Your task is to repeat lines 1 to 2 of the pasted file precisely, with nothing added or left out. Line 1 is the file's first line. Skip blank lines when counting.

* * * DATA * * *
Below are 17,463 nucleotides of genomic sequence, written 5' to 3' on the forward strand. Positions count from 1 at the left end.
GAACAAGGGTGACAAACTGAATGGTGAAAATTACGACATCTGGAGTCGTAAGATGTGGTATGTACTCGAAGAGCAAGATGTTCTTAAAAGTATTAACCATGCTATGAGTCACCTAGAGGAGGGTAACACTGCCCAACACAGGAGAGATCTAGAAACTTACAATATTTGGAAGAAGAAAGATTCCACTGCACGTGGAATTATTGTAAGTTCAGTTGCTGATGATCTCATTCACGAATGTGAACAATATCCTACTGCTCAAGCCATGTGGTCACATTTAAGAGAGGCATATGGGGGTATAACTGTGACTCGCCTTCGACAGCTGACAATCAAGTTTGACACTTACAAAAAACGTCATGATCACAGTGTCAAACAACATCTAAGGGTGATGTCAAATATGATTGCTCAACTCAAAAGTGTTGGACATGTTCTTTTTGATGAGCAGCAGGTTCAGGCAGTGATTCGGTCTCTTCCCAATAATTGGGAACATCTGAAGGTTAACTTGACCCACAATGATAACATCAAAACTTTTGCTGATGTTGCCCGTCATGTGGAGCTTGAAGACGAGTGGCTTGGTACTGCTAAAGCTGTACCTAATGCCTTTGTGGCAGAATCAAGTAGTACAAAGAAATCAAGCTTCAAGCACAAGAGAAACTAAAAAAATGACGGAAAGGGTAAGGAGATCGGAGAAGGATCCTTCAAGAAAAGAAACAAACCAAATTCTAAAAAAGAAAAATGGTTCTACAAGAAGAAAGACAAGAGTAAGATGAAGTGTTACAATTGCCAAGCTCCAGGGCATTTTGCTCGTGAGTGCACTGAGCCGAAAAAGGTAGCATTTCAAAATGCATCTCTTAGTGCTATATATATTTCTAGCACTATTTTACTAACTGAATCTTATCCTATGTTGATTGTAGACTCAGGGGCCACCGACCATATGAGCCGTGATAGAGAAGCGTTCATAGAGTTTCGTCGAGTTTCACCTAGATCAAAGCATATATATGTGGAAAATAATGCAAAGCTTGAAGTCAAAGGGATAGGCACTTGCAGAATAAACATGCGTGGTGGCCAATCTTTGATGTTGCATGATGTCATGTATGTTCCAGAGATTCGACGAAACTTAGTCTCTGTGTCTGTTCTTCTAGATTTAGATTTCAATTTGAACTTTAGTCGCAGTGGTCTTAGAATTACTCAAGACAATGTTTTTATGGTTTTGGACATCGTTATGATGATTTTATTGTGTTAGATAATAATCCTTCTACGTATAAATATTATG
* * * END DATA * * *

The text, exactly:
Below are 17,463 nucleotides of genomic sequence, written 5' to 3' on the forward strand. Positions count from 1 at the left end.
GAACAAGGGTGACAAACTGAATGGTGAAAATTACGACATCTGGAGTCGTAAGATGTGGTATGTACTCGAAGAGCAAGATGTTCTTAAAAGTATTAACCATGCTATGAGTCACCTAGAGGAGGGTAACACTGCCCAACACAGGAGAGATCTAGAAACTTACAATATTTGGAAGAAGAAAGATTCCACTGCACGTGGAATTATTGTAAGTTCAGTTGCTGATGATCTCATTCACGAATGTGAACAATATCCTACTGCTCAAGCCATGTGGTCACATTTAAGAGAGGCATATGGGGGTATAACTGTGACTCGCCTTCGACAGCTGACAATCAAGTTTGACACTTACAAAAAACGTCATGATCACAGTGTCAAACAACATCTAAGGGTGATGTCAAATATGATTGCTCAACTCAAAAGTGTTGGACATGTTCTTTTTGATGAGCAGCAGGTTCAGGCAGTGATTCGGTCTCTTCCCAATAATTGGGAACATCTGAAGGTTAACTTGACCCACAATGATAACATCAAAACTTTTGCTGATGTTGCCCGTCATGTGGAGCTTGAAGACGAGTGGCTTGGTACTGCTAAAGCTGTACCTAATGCCTTTGTGGCAGAATCAAGTAGTACAAAGAAATCAAGCTTCAAGCACAAGAGAAACTAAAAAAATGACGGAAAGGGTAAGGAGATCGGAGAAGGATCCTTCAAGAAAAGAAACAAACCAAATTCTAAAAAAGAAAAATGGTTCTACAAGAAGAAAGACAAGAGTAAGATGAAGTGTTACAATTGCCAAGCTCCAGGGCATTTTGCTCGTGAGTGCACTGAGCCGAAAAAGGTAGCATTTCAAAATGCATCTCTTAGTGCTATATATATTTCTAGCACTATTTTACTAACTGAATCTTATCCTATGTTGATTGTAGACTCAGGGGCCACCGACCATATGAGCCGTGATAGAGAAGCGTTCATAGAGTTTCGTCGAGTTTCACCTAGATCAAAGCATATATATGTGGAAAATAATGCAAAGCTTGAAGTCAAAGGGATAGGCACTTGCAGAATAAACATGCGTGGTGGCCAATCTTTGATGTTGCATGATGTCATGTATGTTCCAGAGATTCGACGAAACTTAGTCTCTGTGTCTGTTCTTCTAGATTTAGATTTCAATTTGAACTTTAGTCGCAGTGGTCTTAGAATTACTCAAGACAATGTTTTTATGGTTTTGGACATCGTTATGATGATTTTATTGTGTTAGATAATAATCCTTCTACGTATAAATATTATG